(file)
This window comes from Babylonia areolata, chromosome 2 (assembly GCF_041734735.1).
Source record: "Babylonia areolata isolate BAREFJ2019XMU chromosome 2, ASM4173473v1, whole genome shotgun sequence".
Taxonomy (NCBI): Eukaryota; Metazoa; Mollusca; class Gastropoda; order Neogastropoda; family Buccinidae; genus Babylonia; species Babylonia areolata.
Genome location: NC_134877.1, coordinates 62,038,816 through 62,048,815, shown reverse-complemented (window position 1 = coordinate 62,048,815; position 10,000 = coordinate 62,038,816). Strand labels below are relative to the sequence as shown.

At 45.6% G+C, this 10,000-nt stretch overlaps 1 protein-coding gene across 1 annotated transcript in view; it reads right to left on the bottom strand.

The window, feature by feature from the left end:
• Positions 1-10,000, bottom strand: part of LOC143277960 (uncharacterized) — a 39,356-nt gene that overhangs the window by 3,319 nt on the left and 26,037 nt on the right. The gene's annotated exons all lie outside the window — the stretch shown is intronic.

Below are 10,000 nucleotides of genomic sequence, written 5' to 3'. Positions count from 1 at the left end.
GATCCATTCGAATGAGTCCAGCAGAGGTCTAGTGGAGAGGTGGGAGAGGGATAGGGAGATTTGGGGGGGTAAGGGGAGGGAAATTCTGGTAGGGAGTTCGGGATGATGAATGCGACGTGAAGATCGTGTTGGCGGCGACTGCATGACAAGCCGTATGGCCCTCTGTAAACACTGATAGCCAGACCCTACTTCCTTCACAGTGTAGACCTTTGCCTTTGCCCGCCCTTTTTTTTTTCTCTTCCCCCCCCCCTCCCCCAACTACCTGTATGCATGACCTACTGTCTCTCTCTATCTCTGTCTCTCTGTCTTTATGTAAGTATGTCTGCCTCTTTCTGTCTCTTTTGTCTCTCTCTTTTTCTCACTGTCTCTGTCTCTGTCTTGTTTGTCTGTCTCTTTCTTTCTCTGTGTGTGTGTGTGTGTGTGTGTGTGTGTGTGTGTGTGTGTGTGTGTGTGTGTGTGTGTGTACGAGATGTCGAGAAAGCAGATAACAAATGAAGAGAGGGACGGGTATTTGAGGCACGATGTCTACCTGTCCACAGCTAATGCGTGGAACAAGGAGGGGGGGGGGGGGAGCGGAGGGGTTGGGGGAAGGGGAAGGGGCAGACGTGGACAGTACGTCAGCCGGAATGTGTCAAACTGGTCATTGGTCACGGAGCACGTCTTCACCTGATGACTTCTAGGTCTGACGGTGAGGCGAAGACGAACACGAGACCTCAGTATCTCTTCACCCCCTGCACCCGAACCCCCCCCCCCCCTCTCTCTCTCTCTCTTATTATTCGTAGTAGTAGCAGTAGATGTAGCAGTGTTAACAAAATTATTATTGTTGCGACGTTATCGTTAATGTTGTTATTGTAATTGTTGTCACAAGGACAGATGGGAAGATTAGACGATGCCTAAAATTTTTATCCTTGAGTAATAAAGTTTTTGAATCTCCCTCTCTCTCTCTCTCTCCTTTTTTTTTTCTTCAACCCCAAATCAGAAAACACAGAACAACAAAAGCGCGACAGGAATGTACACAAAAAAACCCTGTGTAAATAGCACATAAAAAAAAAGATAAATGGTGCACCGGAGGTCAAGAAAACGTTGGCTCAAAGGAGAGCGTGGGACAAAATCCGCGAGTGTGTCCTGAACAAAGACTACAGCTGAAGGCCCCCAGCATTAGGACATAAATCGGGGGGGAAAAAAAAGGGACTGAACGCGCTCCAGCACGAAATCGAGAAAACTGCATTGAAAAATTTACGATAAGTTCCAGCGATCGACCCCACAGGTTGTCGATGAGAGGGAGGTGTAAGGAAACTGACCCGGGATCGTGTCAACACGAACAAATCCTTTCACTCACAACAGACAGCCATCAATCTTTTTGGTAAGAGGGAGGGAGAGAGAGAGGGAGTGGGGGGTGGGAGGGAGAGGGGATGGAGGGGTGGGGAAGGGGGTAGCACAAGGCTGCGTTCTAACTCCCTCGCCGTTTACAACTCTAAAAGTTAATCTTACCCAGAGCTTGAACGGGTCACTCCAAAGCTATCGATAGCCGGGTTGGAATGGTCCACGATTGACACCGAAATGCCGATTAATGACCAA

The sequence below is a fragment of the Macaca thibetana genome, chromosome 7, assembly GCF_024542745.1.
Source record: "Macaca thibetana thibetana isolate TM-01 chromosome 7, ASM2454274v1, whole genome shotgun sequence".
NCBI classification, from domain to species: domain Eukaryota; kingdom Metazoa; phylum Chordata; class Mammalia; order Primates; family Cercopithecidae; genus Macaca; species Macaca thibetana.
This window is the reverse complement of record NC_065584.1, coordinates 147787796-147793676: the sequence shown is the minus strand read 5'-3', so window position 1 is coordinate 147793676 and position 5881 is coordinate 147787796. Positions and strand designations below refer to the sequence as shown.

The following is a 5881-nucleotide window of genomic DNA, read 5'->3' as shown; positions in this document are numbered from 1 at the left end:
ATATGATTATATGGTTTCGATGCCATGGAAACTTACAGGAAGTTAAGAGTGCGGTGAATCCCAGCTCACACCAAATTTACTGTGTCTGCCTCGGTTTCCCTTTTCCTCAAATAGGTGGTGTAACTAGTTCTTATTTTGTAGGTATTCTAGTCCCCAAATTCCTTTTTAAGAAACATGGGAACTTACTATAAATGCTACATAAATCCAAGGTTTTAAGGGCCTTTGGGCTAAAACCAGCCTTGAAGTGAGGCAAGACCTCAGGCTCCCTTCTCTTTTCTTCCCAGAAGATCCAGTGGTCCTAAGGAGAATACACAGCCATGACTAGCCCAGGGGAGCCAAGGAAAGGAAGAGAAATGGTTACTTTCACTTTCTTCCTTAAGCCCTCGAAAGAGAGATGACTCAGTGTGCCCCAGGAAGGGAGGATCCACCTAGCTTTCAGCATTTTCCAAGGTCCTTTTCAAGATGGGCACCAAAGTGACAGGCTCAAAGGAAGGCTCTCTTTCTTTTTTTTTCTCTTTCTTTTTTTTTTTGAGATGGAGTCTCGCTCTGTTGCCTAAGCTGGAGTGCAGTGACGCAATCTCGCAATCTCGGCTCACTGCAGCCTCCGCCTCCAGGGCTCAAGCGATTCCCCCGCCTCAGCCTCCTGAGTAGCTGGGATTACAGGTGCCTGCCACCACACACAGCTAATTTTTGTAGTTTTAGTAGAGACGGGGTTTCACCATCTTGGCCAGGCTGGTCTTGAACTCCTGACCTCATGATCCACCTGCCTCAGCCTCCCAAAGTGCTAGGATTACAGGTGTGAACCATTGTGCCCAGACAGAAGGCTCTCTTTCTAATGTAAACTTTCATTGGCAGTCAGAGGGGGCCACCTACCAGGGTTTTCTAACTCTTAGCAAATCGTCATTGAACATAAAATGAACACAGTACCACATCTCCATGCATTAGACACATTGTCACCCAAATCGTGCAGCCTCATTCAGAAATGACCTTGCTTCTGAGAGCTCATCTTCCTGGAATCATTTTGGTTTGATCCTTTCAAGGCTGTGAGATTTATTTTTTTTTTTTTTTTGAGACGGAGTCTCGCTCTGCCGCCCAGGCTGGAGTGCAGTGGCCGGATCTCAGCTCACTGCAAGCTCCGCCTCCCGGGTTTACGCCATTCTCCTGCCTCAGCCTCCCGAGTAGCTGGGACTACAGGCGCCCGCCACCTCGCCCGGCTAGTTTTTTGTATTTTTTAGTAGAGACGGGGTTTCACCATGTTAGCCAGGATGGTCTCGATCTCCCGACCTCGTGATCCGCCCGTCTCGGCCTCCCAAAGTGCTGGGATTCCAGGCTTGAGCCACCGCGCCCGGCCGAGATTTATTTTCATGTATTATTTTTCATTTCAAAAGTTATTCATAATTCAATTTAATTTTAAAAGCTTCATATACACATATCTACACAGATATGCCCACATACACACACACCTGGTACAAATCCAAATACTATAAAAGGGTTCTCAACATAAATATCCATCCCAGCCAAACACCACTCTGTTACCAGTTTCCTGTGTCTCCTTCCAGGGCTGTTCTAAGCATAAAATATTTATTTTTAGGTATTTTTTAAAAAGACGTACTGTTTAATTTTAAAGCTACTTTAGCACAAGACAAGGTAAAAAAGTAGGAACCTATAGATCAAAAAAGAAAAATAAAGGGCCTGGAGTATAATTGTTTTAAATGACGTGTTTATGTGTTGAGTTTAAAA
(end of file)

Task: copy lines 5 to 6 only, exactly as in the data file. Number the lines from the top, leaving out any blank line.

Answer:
At 45.6% G+C, this 10,000-nt stretch overlaps 1 protein-coding gene across 1 annotated transcript in view; it reads right to left on the bottom strand.

The window, feature by feature from the left end: